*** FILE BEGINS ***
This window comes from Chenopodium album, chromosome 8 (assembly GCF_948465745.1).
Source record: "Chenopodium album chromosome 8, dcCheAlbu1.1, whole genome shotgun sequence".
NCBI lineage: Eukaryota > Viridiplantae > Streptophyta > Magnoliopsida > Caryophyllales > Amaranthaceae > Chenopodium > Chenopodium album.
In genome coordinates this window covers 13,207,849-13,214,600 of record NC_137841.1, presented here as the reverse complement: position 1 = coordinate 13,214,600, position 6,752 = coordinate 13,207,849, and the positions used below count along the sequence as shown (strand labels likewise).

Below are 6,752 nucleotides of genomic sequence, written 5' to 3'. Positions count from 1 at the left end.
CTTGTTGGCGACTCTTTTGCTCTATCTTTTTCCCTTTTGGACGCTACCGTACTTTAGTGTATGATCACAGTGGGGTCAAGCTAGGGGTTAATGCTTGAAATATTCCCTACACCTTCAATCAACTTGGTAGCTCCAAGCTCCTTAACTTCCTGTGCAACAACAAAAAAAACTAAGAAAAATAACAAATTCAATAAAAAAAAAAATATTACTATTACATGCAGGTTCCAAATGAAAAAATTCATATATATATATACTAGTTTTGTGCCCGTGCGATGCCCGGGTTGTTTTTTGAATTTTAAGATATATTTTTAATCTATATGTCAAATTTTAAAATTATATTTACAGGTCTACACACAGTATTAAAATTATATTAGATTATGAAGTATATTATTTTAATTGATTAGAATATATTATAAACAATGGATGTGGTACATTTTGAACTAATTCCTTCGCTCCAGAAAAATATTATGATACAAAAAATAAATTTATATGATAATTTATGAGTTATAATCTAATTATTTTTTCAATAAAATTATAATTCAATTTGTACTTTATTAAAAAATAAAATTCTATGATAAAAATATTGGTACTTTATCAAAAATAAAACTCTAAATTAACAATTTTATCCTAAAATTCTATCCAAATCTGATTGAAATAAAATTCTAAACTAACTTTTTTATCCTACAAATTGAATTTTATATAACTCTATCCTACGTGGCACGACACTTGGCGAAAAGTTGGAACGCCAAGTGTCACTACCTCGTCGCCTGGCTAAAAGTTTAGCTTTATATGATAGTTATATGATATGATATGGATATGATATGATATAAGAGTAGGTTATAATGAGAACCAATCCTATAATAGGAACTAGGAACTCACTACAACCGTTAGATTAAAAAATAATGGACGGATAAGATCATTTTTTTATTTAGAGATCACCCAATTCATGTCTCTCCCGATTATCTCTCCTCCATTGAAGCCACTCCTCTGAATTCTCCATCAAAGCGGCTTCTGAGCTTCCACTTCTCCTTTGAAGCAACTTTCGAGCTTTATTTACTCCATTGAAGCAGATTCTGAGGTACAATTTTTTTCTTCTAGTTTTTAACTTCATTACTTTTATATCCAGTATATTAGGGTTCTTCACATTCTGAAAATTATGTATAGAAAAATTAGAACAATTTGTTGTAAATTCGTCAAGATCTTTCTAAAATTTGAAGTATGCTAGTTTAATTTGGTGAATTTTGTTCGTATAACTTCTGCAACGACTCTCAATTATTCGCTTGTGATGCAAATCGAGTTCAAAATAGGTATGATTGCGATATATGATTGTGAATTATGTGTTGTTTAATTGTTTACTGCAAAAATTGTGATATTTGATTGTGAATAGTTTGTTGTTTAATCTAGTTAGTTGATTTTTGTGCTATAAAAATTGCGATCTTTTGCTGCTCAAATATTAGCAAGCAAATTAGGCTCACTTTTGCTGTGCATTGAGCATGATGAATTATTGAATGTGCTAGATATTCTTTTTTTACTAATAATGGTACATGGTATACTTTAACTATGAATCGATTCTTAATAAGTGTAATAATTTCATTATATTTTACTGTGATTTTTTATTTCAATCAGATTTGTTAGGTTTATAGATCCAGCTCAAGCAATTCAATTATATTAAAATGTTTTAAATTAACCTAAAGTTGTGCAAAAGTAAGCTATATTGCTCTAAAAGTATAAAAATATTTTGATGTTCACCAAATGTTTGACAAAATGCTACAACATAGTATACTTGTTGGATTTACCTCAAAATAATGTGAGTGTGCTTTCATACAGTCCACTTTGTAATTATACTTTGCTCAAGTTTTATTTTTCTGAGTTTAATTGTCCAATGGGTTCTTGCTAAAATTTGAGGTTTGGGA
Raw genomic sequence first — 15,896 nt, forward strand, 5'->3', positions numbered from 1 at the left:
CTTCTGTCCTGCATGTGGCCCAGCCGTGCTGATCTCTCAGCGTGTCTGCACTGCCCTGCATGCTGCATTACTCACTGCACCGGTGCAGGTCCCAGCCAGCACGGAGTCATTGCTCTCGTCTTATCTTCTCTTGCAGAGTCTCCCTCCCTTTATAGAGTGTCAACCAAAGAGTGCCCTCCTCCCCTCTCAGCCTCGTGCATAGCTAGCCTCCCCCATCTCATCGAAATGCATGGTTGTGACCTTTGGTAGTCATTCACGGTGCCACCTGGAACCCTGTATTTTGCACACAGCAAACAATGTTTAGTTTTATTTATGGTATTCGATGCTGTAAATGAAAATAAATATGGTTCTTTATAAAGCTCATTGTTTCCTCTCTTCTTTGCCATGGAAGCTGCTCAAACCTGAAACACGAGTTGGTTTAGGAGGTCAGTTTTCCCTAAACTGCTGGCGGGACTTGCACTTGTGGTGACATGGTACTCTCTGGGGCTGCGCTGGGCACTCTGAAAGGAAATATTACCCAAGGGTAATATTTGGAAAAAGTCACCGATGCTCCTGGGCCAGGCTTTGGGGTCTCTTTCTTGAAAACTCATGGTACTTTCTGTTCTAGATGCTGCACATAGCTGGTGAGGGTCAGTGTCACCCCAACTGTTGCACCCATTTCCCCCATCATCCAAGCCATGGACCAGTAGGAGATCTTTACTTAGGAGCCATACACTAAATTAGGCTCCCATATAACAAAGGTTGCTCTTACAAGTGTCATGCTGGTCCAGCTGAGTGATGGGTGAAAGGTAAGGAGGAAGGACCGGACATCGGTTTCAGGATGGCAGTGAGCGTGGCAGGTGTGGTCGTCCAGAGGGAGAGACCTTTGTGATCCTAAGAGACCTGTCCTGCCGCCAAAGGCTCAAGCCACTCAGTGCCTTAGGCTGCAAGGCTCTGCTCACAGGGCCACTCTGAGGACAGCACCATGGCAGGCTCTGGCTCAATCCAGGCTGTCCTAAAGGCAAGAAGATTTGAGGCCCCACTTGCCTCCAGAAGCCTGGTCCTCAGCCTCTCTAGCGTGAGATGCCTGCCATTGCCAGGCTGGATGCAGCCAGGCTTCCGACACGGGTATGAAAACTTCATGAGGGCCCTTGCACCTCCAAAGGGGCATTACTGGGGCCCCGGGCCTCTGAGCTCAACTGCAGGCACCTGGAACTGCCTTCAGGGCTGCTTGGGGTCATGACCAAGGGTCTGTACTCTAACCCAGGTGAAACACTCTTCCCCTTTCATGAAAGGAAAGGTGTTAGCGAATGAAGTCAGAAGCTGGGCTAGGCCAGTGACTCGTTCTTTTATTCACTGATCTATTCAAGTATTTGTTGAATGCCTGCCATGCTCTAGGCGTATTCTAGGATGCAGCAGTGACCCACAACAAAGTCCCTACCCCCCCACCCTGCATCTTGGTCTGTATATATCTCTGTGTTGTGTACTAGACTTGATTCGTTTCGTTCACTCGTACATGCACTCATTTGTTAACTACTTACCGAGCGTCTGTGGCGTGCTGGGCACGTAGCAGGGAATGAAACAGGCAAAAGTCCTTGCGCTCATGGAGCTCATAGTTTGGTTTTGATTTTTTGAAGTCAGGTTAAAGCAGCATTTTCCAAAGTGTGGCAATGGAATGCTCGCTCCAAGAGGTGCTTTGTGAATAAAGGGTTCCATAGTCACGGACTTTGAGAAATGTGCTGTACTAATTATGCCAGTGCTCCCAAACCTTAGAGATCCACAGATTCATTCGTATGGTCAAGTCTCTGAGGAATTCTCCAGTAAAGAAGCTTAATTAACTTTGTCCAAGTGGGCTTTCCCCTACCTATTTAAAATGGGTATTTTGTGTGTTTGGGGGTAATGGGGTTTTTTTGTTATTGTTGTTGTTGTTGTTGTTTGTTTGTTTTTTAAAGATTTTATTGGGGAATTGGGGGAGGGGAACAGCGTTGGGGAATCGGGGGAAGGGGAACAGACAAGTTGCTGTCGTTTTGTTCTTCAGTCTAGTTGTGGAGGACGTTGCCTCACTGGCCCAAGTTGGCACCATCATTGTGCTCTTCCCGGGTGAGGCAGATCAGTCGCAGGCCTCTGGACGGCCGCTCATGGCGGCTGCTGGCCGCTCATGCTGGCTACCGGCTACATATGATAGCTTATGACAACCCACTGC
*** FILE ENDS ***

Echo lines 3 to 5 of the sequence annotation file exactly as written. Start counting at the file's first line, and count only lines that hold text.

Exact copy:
NCBI lineage: Eukaryota > Viridiplantae > Streptophyta > Magnoliopsida > Caryophyllales > Amaranthaceae > Chenopodium > Chenopodium album.
In genome coordinates this window covers 13,207,849-13,214,600 of record NC_137841.1, presented here as the reverse complement: position 1 = coordinate 13,214,600, position 6,752 = coordinate 13,207,849, and the positions used below count along the sequence as shown (strand labels likewise).

Below are 6,752 nucleotides of genomic sequence, written 5' to 3'. Positions count from 1 at the left end.